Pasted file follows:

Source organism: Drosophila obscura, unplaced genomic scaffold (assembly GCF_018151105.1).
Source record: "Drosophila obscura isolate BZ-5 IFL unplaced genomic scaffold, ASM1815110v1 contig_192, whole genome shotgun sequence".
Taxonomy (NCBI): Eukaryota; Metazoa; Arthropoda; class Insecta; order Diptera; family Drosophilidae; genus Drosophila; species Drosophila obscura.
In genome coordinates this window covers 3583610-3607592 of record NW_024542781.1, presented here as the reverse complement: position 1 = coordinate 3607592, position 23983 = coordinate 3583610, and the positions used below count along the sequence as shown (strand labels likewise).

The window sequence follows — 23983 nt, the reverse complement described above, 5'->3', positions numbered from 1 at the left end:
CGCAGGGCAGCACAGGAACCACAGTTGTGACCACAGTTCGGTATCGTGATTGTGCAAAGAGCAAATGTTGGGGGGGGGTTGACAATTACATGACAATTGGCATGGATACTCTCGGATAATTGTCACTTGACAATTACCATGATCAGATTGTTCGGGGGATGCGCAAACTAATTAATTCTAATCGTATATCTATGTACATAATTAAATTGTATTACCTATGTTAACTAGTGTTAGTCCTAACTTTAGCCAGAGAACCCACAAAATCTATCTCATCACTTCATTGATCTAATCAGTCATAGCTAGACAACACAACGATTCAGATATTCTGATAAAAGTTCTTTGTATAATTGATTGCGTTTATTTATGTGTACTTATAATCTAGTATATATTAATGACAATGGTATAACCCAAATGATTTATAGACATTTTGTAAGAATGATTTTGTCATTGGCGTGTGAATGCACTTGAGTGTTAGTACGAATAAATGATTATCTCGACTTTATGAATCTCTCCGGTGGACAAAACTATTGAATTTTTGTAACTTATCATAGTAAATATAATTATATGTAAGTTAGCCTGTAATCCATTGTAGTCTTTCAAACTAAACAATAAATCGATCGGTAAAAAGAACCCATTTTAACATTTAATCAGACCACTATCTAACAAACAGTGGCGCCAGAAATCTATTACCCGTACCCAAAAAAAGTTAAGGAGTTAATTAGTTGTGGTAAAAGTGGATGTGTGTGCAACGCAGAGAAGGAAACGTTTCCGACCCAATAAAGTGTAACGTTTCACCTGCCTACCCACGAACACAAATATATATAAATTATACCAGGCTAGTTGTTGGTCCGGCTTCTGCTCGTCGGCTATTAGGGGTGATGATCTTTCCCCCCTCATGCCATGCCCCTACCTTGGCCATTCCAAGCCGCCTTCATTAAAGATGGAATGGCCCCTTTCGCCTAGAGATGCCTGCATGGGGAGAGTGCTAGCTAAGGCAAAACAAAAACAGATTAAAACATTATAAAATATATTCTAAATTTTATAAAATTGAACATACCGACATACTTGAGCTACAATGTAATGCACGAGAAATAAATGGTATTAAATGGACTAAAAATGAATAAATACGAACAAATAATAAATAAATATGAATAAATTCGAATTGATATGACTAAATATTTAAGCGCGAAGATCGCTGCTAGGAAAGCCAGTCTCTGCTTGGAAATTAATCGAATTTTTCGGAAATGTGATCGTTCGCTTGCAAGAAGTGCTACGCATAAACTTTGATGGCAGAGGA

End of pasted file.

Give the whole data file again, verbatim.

Source organism: Drosophila obscura, unplaced genomic scaffold (assembly GCF_018151105.1).
Source record: "Drosophila obscura isolate BZ-5 IFL unplaced genomic scaffold, ASM1815110v1 contig_192, whole genome shotgun sequence".
Taxonomy (NCBI): Eukaryota; Metazoa; Arthropoda; class Insecta; order Diptera; family Drosophilidae; genus Drosophila; species Drosophila obscura.
In genome coordinates this window covers 3583610-3607592 of record NW_024542781.1, presented here as the reverse complement: position 1 = coordinate 3607592, position 23983 = coordinate 3583610, and the positions used below count along the sequence as shown (strand labels likewise).

The window sequence follows — 23983 nt, the reverse complement described above, 5'->3', positions numbered from 1 at the left end:
CGCAGGGCAGCACAGGAACCACAGTTGTGACCACAGTTCGGTATCGTGATTGTGCAAAGAGCAAATGTTGGGGGGGGGTTGACAATTACATGACAATTGGCATGGATACTCTCGGATAATTGTCACTTGACAATTACCATGATCAGATTGTTCGGGGGATGCGCAAACTAATTAATTCTAATCGTATATCTATGTACATAATTAAATTGTATTACCTATGTTAACTAGTGTTAGTCCTAACTTTAGCCAGAGAACCCACAAAATCTATCTCATCACTTCATTGATCTAATCAGTCATAGCTAGACAACACAACGATTCAGATATTCTGATAAAAGTTCTTTGTATAATTGATTGCGTTTATTTATGTGTACTTATAATCTAGTATATATTAATGACAATGGTATAACCCAAATGATTTATAGACATTTTGTAAGAATGATTTTGTCATTGGCGTGTGAATGCACTTGAGTGTTAGTACGAATAAATGATTATCTCGACTTTATGAATCTCTCCGGTGGACAAAACTATTGAATTTTTGTAACTTATCATAGTAAATATAATTATATGTAAGTTAGCCTGTAATCCATTGTAGTCTTTCAAACTAAACAATAAATCGATCGGTAAAAAGAACCCATTTTAACATTTAATCAGACCACTATCTAACAAACAGTGGCGCCAGAAATCTATTACCCGTACCCAAAAAAAGTTAAGGAGTTAATTAGTTGTGGTAAAAGTGGATGTGTGTGCAACGCAGAGAAGGAAACGTTTCCGACCCAATAAAGTGTAACGTTTCACCTGCCTACCCACGAACACAAATATATATAAATTATACCAGGCTAGTTGTTGGTCCGGCTTCTGCTCGTCGGCTATTAGGGGTGATGATCTTTCCCCCCTCATGCCATGCCCCTACCTTGGCCATTCCAAGCCGCCTTCATTAAAGATGGAATGGCCCCTTTCGCCTAGAGATGCCTGCATGGGGAGAGTGCTAGCTAAGGCAAAACAAAAACAGATTAAAACATTATAAAATATATTCTAAATTTTATAAAATTGAACATACCGACATACTTGAGCTACAATGTAATGCACGAGAAATAAATGGTATTAAATGGACTAAAAATGAATAAATACGAACAAATAATAAATAAATATGAATAAATTCGAATTGATATGACTAAATATTTAAGCGCGAAGATCGCTGCTAGGAAAGCCAGTCTCTGCTTGGAAATTAATCGAATTTTTCGGAAATGTGATCGTTCGCTTGCAAGAAGTGCTACGCATAAACTTTGATGGCAGAGGA